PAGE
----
Social Constructionism and the Inner City Designing Environments for Social Development and Urban Renewal
Not very long ago, and in many parts of the world even today, young people would learn skills they could use in their work throughout life. Today, in industrial countries, most people are doing jobs that did not exist when they were born. The most important skill determining a person's life pattern has already become the ability to learn new skills, to take in new concepts, to assess new situations, to deal with the unexpected. This will be increasingly true in the future: The competitive ability is the ability to learn. ( Papert, 1993, p. vii)
As the rapid pace of change has become a common denominator in industrial countries, it has become increasingly difficult for many people to adjust to the new pressures they face. Consequently, there are those who are left with a growing sense of alienation in modern settings, especially in big cities and among the poor. In particular, for the underprivileged, the urban setting has become less of a tight-knit community as neighbors have begun to distrust one another as much as they have historically distrusted outsiders. As a larger proportion of our society has moved to the city, cities have become increasingly more difficult places in which to live ( Heilbrun, 1981, pp. 1, 6, 269).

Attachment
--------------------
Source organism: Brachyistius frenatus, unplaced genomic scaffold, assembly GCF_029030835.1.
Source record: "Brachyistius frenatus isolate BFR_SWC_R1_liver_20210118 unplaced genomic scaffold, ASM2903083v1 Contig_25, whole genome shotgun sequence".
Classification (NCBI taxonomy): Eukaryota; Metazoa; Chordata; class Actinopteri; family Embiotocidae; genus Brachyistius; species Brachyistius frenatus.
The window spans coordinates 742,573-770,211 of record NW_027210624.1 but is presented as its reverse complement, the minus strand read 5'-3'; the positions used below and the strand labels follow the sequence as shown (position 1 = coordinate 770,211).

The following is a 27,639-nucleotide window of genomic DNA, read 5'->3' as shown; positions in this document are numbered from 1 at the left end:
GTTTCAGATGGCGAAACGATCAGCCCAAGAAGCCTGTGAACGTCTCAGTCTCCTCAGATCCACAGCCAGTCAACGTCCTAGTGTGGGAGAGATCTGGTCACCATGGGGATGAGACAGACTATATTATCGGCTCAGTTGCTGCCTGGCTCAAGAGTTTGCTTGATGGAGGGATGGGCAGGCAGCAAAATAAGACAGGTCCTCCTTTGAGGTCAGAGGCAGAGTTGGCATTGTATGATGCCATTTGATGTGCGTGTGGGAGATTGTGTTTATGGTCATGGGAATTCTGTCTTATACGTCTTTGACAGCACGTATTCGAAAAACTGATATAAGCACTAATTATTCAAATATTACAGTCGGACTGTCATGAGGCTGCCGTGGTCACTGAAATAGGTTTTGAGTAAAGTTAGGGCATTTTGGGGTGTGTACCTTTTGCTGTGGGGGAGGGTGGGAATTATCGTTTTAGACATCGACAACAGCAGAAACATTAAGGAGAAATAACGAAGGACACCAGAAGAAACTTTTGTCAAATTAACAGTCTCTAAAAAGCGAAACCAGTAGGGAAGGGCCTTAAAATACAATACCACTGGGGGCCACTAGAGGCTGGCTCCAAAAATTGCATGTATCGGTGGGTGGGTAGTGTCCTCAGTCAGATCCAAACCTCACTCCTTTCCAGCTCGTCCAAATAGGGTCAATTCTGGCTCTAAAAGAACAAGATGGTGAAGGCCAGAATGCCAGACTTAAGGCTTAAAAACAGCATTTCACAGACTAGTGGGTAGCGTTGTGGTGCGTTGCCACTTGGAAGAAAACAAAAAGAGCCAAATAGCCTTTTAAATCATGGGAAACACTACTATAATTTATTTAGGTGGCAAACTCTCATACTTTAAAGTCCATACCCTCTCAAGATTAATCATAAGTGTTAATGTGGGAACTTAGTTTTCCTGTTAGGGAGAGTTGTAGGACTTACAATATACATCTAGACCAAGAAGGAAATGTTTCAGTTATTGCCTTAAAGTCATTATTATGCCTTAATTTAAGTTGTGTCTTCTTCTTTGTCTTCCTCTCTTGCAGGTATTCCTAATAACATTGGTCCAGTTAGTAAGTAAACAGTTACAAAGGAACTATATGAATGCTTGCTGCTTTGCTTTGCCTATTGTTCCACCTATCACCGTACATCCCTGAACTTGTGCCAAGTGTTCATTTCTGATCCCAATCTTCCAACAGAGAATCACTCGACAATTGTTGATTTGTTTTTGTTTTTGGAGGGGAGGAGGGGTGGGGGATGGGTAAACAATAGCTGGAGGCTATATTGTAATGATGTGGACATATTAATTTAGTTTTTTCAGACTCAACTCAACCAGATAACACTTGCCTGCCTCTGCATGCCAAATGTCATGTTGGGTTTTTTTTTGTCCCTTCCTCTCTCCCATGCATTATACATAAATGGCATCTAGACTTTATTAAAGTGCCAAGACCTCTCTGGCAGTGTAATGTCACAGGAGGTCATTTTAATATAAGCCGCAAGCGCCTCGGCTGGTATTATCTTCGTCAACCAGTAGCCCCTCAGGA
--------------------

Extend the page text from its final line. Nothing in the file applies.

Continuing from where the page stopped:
No one can doubt that most American cities these days are deeply troubled places. At the root of the problems are the massive economic shifts that have marked the last two decades. Hundreds of thousands of industrial jobs have either disappeared or moved away from the central city and its neighborhoods. And while many downtown areas have experienced a "renaissance," the jobs created there are different from those that once sustained neighborhoods. Either these new jobs are highly professionalized, and require elaborate education and credentials for entry, or they are routine, low-paying service jobs without much of a future. In effect, these shifts